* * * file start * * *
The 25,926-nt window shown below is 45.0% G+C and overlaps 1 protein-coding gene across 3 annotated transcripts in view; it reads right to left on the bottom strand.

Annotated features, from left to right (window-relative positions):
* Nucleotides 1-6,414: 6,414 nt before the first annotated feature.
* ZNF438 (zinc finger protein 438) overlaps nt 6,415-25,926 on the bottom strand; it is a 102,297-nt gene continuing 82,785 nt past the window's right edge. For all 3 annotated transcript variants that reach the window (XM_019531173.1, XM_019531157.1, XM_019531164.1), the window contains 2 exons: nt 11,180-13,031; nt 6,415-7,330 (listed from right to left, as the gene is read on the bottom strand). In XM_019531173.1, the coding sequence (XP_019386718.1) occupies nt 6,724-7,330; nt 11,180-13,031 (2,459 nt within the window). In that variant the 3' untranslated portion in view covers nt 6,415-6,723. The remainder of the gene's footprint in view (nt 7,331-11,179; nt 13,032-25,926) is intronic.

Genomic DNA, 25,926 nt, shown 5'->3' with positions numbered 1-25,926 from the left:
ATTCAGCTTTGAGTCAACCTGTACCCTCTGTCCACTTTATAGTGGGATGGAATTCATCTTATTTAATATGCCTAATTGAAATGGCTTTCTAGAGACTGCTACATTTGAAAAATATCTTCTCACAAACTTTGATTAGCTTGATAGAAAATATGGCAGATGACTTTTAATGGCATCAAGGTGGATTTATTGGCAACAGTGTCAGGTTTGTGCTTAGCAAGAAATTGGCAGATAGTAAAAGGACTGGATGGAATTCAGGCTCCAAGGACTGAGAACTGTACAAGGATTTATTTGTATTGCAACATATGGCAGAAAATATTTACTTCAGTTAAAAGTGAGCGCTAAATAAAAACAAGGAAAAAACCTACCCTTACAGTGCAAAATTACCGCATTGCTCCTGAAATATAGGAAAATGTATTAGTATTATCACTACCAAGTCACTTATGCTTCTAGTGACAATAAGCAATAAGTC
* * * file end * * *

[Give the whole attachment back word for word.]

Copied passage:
The 25,926-nt window shown below is 45.0% G+C and overlaps 1 protein-coding gene across 3 annotated transcripts in view; it reads right to left on the bottom strand.

Annotated features, from left to right (window-relative positions):
* Nucleotides 1-6,414: 6,414 nt before the first annotated feature.
* ZNF438 (zinc finger protein 438) overlaps nt 6,415-25,926 on the bottom strand; it is a 102,297-nt gene continuing 82,785 nt past the window's right edge. For all 3 annotated transcript variants that reach the window (XM_019531173.1, XM_019531157.1, XM_019531164.1), the window contains 2 exons: nt 11,180-13,031; nt 6,415-7,330 (listed from right to left, as the gene is read on the bottom strand). In XM_019531173.1, the coding sequence (XP_019386718.1) occupies nt 6,724-7,330; nt 11,180-13,031 (2,459 nt within the window). In that variant the 3' untranslated portion in view covers nt 6,415-6,723. The remainder of the gene's footprint in view (nt 7,331-11,179; nt 13,032-25,926) is intronic.

Genomic DNA, 25,926 nt, shown 5'->3' with positions numbered 1-25,926 from the left:
ATTCAGCTTTGAGTCAACCTGTACCCTCTGTCCACTTTATAGTGGGATGGAATTCATCTTATTTAATATGCCTAATTGAAATGGCTTTCTAGAGACTGCTACATTTGAAAAATATCTTCTCACAAACTTTGATTAGCTTGATAGAAAATATGGCAGATGACTTTTAATGGCATCAAGGTGGATTTATTGGCAACAGTGTCAGGTTTGTGCTTAGCAAGAAATTGGCAGATAGTAAAAGGACTGGATGGAATTCAGGCTCCAAGGACTGAGAACTGTACAAGGATTTATTTGTATTGCAACATATGGCAGAAAATATTTACTTCAGTTAAAAGTGAGCGCTAAATAAAAACAAGGAAAAAACCTACCCTTACAGTGCAAAATTACCGCATTGCTCCTGAAATATAGGAAAATGTATTAGTATTATCACTACCAAGTCACTTATGCTTCTAGTGACAATAAGCAATAAGTC